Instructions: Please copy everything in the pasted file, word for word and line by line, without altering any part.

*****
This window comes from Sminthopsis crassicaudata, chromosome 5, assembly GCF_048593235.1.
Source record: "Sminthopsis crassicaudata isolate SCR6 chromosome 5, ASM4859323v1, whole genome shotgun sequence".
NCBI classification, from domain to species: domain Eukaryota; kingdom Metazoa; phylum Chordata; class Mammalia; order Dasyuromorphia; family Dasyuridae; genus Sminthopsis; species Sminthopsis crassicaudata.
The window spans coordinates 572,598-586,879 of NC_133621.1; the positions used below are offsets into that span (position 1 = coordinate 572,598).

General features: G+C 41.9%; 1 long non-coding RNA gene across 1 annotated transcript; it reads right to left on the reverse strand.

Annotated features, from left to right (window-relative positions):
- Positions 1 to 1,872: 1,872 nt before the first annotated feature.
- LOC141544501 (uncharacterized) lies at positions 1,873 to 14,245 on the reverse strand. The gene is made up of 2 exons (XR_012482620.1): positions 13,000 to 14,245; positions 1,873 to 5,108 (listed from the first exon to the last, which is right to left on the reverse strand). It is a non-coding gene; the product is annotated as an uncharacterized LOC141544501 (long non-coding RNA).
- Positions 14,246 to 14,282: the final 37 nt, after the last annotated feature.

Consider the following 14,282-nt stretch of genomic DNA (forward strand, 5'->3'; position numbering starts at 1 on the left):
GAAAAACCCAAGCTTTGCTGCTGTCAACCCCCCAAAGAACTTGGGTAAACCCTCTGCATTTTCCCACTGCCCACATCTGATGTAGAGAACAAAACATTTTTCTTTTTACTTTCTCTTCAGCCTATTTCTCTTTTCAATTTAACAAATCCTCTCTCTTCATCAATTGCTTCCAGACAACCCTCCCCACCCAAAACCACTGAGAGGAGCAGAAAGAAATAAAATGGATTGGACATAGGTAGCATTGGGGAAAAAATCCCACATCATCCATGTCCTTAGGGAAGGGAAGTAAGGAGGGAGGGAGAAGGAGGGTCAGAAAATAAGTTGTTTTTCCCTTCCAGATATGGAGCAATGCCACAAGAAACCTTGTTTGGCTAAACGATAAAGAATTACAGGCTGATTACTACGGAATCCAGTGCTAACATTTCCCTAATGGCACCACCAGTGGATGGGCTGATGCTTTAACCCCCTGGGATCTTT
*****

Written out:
This window comes from Sminthopsis crassicaudata, chromosome 5, assembly GCF_048593235.1.
Source record: "Sminthopsis crassicaudata isolate SCR6 chromosome 5, ASM4859323v1, whole genome shotgun sequence".
NCBI classification, from domain to species: domain Eukaryota; kingdom Metazoa; phylum Chordata; class Mammalia; order Dasyuromorphia; family Dasyuridae; genus Sminthopsis; species Sminthopsis crassicaudata.
The window spans coordinates 572,598-586,879 of NC_133621.1; the positions used below are offsets into that span (position 1 = coordinate 572,598).

General features: G+C 41.9%; 1 long non-coding RNA gene across 1 annotated transcript; it reads right to left on the reverse strand.

Annotated features, from left to right (window-relative positions):
- Positions 1 to 1,872: 1,872 nt before the first annotated feature.
- LOC141544501 (uncharacterized) lies at positions 1,873 to 14,245 on the reverse strand. The gene is made up of 2 exons (XR_012482620.1): positions 13,000 to 14,245; positions 1,873 to 5,108 (listed from the first exon to the last, which is right to left on the reverse strand). It is a non-coding gene; the product is annotated as an uncharacterized LOC141544501 (long non-coding RNA).
- Positions 14,246 to 14,282: the final 37 nt, after the last annotated feature.

Consider the following 14,282-nt stretch of genomic DNA (forward strand, 5'->3'; position numbering starts at 1 on the left):
GAAAAACCCAAGCTTTGCTGCTGTCAACCCCCCAAAGAACTTGGGTAAACCCTCTGCATTTTCCCACTGCCCACATCTGATGTAGAGAACAAAACATTTTTCTTTTTACTTTCTCTTCAGCCTATTTCTCTTTTCAATTTAACAAATCCTCTCTCTTCATCAATTGCTTCCAGACAACCCTCCCCACCCAAAACCACTGAGAGGAGCAGAAAGAAATAAAATGGATTGGACATAGGTAGCATTGGGGAAAAAATCCCACATCATCCATGTCCTTAGGGAAGGGAAGTAAGGAGGGAGGGAGAAGGAGGGTCAGAAAATAAGTTGTTTTTCCCTTCCAGATATGGAGCAATGCCACAAGAAACCTTGTTTGGCTAAACGATAAAGAATTACAGGCTGATTACTACGGAATCCAGTGCTAACATTTCCCTAATGGCACCACCAGTGGATGGGCTGATGCTTTAACCCCCTGGGATCTTT